DENVER — Three public media projects aimed at developing new audiences, revenue and content will each receive $250,000 from the John S. and James L. Knight Foundation.
The grants to the investigative series Frontline, Boston’s WBUR and the Public Media Co. were announced Thursday morning at a Knight breakfast that’s kicking off a CEO symposium sponsored by the Contributor Development Partnership. The event is running concurrent with the Public Media Development & Marketing Conference.
“In this day and age we’re competing with Game of Thrones, Candy Crush and Reddit,” said John Bracken, director of journalism and media innovation for Knight, in announcing the support. “If we’re not building things people want and engaging with them, we’re going to be whispering in the wind.”
“In order to succeed, public media organizations must respond to new audience demands and discover ways to engage a diverse group of supporters, beyond their traditional following,” said Michael Maness, Knight Foundation v.p. of journalism and media innovation, in a statement. “These projects will help create shareable lessons within the public media space, and help organizations explore new innovations in business development and content creation.”
Frontline will use its grant to engage younger audiences through a new YouTube series. That video streaming platform “allows us the flexibility” to tell a story in different formats, Raney Aronson, deputy executive producer, told Current. “I don’t refer to these videos as short-form or long-form,” she said. “I call them ‘right-form.’”
Videos in the series will highlight memorable moments from existing episodes or feature field footage from films under production. Others will tell “original stories, distinct in format and style from our broadcast.” The overall goal, Aaronson said, “is to reach a young, passionate audience with reporting on topics they care about deeply, and open the door to further exploration of our films.”
Frontline will hire a producer to help shoot and edit the pieces and a digital community manager to handle distribution and engagement as well as track impact. “We’ll work closely with this team to develop a unique approach, voice and tone for the series,” Raney said.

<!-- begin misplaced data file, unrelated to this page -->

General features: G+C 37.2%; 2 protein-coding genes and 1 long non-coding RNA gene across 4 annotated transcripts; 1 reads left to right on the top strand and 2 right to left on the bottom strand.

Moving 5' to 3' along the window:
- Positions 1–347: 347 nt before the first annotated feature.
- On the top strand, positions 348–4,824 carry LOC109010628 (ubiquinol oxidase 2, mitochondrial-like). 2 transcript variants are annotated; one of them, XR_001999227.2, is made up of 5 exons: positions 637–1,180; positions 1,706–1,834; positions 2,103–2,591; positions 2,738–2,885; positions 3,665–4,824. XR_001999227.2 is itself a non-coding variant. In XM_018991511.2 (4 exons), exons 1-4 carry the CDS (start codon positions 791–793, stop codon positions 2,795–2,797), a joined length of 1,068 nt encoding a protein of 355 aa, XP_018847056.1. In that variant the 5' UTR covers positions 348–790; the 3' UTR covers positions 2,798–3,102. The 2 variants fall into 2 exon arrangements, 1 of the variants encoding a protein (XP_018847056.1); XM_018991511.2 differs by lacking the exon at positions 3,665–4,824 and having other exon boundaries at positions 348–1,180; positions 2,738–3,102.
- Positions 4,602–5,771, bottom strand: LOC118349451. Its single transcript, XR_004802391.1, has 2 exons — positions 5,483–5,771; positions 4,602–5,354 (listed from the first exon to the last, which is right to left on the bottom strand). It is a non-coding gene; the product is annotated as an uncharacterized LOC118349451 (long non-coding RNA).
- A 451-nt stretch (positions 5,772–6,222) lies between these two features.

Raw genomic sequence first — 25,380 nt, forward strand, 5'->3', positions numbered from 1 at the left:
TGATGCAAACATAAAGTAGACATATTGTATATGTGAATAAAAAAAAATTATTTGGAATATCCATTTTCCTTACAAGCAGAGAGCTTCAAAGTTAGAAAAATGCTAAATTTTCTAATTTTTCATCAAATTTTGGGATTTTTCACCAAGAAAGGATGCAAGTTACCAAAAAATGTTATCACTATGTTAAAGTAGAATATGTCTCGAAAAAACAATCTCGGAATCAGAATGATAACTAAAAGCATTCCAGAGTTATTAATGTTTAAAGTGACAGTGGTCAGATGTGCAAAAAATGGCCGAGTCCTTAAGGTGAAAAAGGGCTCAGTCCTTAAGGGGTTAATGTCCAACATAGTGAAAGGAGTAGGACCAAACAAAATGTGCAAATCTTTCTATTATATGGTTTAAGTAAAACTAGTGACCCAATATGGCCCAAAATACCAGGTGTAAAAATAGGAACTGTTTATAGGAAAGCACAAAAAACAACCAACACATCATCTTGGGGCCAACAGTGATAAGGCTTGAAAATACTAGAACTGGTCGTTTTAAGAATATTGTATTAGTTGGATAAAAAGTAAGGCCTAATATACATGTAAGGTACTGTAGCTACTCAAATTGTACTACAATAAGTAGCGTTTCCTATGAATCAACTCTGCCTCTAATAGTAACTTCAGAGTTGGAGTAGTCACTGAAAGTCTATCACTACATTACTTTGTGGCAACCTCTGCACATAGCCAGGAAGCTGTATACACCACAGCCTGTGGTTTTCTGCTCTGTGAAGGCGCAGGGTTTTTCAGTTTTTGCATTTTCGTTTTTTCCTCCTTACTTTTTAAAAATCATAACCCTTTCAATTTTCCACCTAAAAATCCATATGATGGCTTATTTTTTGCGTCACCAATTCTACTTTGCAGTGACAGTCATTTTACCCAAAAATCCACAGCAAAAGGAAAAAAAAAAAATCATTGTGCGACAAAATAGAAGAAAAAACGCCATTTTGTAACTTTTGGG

With its grant, WBUR-FM will start BizLab, a unit dedicated to developing new business models to boost public media’s revenue from digital platforms. “I hope this will have an impact on the whole public radio system,” Charlie Kravetz, WBUR’s g.m., said at the announcement. He added that the system is facing “existential challenges” surrounding sustainability.
The “applied research lab” will be a multiyear, multimillion-dollar effort, Kravetz said in an interview.
BizLab will start with just a few staffers but could eventually expand to a unit of upwards of a dozen people, according to Kravetz. It will be housed at offices separate from WBUR’s, but the station will serve as BizLab’s connection to the rest of public media. WBUR expects to involve NPR and other public media outlets in BizLab’s efforts and to share the results of its work throughout the system.
The station will match the Knight Foundation’s grant with $250,000 of its own funds. It will also seek support for BizLab from private funders, foundations and other sources, possibly including CPB, Kravetz said.
And Public Media Co. will expand the staff for its Channel X public TV content marketplace, currently in development. The Boulder, Colo.-based nonprofit, formerly known as Public Radio Capital, will hire a news director to work with producers and build relationships with journalism schools, public broadcasting newsrooms and other content sources.
In an interview, PMC Chief Strategist Ken Ikeda called Knight’s support “a critical grant for us.”
Channel X will operate as an online hosting, licensing, content aggregator and distribution platform for both broadcast and Web content. It will offer content from independent producers, online sources and stations, and focus on presenting programs of interest to younger audiences.
PMC is in the final stage of recruiting a news director, who will work as a curator, according to Ikeda. Three finalists are vying for the position. “They’re people with incredible social media chops, journalists and storytellers themselves,” he said. “They have a great sense of what’s compelling.”
“Over time, we want very much for the curators to be a network driven by station programmers,” he said.